Parmvir: Yeah. So this seems like an excellent segue into kind of the other aspect of your work, which is your scientific research. And what you're trying to do there is look at where these disparities lie. Right? Can you tell us more about that work?

Brandon: Yeah, so unfortunately in a lot of different cancers, African-Americans and Black patients have worse outcomes than people of other races. And the same holds true for people with blood cancers.

So for example, in people who have this leukemia that I was telling you about, one of the more aggressive types is called acute leukemia, and what they saw was that in people who are younger, meaning that this was already a disease of the elderly or the aging, as I talked about in those unfortunate few who get it at a younger age, they see Black patients just don't do as well.

You say, well, maybe it's, you know, their income or maybe it's their education level. We have done studies, even controlling for some of those things. And unfortunately, just self-identifying as an African-American or as a Black patient leads to worse survival. And that same holds true in lymphoma, which one of the more common types, is what they call diffuse, large B-cell lymphoma. We unfortunately see that African-American patients also do worse.

The same holds true for multiple myeloma, where unfortunately, a lot of [Black] patients with multiple myeloma, get it at a much higher rate and at a younger age than some of those people who wait until 65 or 70 years old. African-Americans may be getting it at 50, 55 years old and that just creates a big problem.

Parmvir: So do you know anything about the kind of the history underlying these disparities?

Brandon: Yeah. So that's actually where a lot of the research is going. We're trying to figure out, is it nature or nurture? And that's really the big question. Is there something biologically happening in these blood cancers that is making it more likely to affect one group versus another?

We don't really know, but we're studying that to try to figure out that question. Or is it a matter of circumstances? Is it just because a certain community of folks tend to have certain unfortunate inequities, whether that be in lack of access to transportation, whether that be lack of education, whether that be what they call food deserts, you know, or lack of fresh fruits and vegetables. All of these things, a lifetime of those circumstances, is leading to these cancers later in life.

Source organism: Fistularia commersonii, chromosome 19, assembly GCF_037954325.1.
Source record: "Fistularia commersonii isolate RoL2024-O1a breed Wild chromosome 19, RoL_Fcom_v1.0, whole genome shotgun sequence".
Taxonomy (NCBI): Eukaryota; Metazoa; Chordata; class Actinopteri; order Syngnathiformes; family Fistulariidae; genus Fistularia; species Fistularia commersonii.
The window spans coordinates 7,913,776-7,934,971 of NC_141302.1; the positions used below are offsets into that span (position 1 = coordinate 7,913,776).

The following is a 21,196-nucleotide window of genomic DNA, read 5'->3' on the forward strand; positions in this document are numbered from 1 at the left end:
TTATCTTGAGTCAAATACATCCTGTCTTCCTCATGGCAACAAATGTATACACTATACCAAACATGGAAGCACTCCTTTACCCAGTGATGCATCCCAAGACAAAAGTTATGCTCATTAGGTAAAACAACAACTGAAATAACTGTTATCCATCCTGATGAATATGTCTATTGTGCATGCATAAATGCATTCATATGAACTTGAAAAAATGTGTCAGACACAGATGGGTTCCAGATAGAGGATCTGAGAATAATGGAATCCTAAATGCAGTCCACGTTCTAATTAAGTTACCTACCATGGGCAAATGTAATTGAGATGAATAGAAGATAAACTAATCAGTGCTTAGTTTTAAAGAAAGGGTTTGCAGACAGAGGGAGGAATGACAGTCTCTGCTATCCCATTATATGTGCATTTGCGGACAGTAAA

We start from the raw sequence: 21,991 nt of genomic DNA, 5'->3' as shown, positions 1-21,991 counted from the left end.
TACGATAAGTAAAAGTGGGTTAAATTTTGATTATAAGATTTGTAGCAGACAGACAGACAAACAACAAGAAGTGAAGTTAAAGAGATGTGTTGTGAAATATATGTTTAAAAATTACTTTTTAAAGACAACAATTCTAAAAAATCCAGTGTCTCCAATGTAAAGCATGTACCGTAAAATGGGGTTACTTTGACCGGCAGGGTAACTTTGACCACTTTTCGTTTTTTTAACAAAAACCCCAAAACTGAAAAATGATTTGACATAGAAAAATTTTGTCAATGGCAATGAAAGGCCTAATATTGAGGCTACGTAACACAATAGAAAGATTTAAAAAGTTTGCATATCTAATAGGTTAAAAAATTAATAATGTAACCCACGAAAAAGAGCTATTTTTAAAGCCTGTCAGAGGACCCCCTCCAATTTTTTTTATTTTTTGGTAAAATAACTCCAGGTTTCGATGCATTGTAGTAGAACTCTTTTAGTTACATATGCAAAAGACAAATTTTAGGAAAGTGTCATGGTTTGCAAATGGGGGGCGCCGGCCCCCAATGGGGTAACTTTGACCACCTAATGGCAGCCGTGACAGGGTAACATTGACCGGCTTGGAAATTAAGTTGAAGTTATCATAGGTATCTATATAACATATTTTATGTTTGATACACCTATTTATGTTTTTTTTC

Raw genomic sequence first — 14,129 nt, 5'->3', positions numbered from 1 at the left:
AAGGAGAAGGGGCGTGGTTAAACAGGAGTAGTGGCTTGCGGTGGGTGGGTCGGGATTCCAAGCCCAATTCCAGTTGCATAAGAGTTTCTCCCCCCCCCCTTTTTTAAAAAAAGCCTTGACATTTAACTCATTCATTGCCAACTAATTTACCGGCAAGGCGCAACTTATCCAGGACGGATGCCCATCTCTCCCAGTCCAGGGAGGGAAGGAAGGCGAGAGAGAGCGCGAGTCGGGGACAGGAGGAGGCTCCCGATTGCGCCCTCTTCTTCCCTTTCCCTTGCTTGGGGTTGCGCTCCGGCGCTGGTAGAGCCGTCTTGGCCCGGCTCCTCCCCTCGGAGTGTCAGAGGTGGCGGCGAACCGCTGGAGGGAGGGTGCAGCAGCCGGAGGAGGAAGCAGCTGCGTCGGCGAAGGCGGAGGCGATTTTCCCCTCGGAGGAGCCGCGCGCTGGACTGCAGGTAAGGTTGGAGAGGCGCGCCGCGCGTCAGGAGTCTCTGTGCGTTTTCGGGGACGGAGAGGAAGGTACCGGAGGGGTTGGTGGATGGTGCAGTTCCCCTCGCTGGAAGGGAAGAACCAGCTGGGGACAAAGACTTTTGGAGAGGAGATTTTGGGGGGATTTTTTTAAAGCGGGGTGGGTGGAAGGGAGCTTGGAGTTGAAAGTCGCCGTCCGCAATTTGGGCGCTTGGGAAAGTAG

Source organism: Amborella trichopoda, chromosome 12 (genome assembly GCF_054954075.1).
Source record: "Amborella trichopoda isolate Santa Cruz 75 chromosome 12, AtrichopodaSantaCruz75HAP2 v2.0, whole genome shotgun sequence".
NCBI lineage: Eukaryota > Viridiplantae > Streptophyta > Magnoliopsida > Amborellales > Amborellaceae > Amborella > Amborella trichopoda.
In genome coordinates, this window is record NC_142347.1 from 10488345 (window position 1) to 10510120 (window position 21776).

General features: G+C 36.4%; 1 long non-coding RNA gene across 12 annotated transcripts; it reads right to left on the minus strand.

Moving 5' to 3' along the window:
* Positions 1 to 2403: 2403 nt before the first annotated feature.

And unfortunately we don't know the answer to that, but there is research out there. We do plan to figure that out. But right now we know that it's a problem, but how it started, we don't know if it's the chicken or the egg.

Parmvir: Can you give us an example of your research, identifying a particular need and possibly even something that's led to a change in care or outcomes?

Brandon: One of the things that I'm really excited about right now is some of the work that we're doing in what we call CAR T-cells or cellular immunotherapy [whistles]. It's a mouthful, but really what it's doing is it's using the body's own immune system to be able to kill cancer cells, which is very exciting.

Typically your body is used to fighting off the common cold, fighting off any bacteria that you may have, or really fighting any virus that's out there in the world. But [not] fighting cancer cells sometimes. Traditionally really we've relied on things like chemotherapy, but now we figured out a way to use the body's own killing mechanism to say, Hey, take a break from maybe killing, you know, the next bacteria, focus your efforts on killing these cancer cells. And we've seen tremendous results.

The problem is that with any new innovation, we have the opportunity to have some new disparity. And so I noticed when I was seeing a lot of patients who were having this new groundbreaking treatment, that they looked really all the same. And I said, this is a problem.

Parmvir: Yeah.

Brandon: If we know that a certain group of people aren't doing as well. Why aren't those people the ones who are getting this treatment? It just didn't make sense to me. And so actually right now, we're studying that and looking at Moffitt's whole, what we call catchment area, looking at the whole state of Florida and to say, Hey, how can we get people from all walks of life, regardless of income, regardless of education level, regardless of the color of their skin, into Moffitt to get some of the latest and greatest? Because while it does help us move the needle forward, by coming up with these groundbreaking and new technologies, if the people who need them the most can't get them, then that's doing people a disservice.